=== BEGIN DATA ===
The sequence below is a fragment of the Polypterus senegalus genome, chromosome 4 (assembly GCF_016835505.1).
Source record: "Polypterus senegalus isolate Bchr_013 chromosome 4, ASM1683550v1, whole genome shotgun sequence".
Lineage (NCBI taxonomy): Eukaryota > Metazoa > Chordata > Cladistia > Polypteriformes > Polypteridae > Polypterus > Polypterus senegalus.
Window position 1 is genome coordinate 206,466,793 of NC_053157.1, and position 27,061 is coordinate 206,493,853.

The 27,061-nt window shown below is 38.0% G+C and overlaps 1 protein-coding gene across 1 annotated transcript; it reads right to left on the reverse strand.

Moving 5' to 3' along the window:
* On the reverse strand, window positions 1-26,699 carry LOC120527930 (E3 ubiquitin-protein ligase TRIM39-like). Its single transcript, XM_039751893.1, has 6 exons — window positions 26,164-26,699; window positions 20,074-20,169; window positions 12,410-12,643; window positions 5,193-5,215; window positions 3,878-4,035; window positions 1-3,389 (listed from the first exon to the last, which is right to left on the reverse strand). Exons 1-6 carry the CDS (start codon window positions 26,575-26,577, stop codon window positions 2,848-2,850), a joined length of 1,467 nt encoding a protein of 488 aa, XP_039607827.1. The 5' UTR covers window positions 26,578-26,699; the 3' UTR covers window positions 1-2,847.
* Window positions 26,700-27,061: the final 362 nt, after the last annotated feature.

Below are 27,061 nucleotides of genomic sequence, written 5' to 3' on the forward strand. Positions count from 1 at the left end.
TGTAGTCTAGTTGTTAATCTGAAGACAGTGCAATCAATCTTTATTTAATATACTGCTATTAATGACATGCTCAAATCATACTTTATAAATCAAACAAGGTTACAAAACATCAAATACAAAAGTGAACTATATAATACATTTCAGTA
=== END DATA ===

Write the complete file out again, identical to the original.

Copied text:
The sequence below is a fragment of the Polypterus senegalus genome, chromosome 4 (assembly GCF_016835505.1).
Source record: "Polypterus senegalus isolate Bchr_013 chromosome 4, ASM1683550v1, whole genome shotgun sequence".
Lineage (NCBI taxonomy): Eukaryota > Metazoa > Chordata > Cladistia > Polypteriformes > Polypteridae > Polypterus > Polypterus senegalus.
Window position 1 is genome coordinate 206,466,793 of NC_053157.1, and position 27,061 is coordinate 206,493,853.

The 27,061-nt window shown below is 38.0% G+C and overlaps 1 protein-coding gene across 1 annotated transcript; it reads right to left on the reverse strand.

Moving 5' to 3' along the window:
* On the reverse strand, window positions 1-26,699 carry LOC120527930 (E3 ubiquitin-protein ligase TRIM39-like). Its single transcript, XM_039751893.1, has 6 exons — window positions 26,164-26,699; window positions 20,074-20,169; window positions 12,410-12,643; window positions 5,193-5,215; window positions 3,878-4,035; window positions 1-3,389 (listed from the first exon to the last, which is right to left on the reverse strand). Exons 1-6 carry the CDS (start codon window positions 26,575-26,577, stop codon window positions 2,848-2,850), a joined length of 1,467 nt encoding a protein of 488 aa, XP_039607827.1. The 5' UTR covers window positions 26,578-26,699; the 3' UTR covers window positions 1-2,847.
* Window positions 26,700-27,061: the final 362 nt, after the last annotated feature.

Below are 27,061 nucleotides of genomic sequence, written 5' to 3' on the forward strand. Positions count from 1 at the left end.
TGTAGTCTAGTTGTTAATCTGAAGACAGTGCAATCAATCTTTATTTAATATACTGCTATTAATGACATGCTCAAATCATACTTTATAAATCAAACAAGGTTACAAAACATCAAATACAAAAGTGAACTATATAATACATTTCAGTA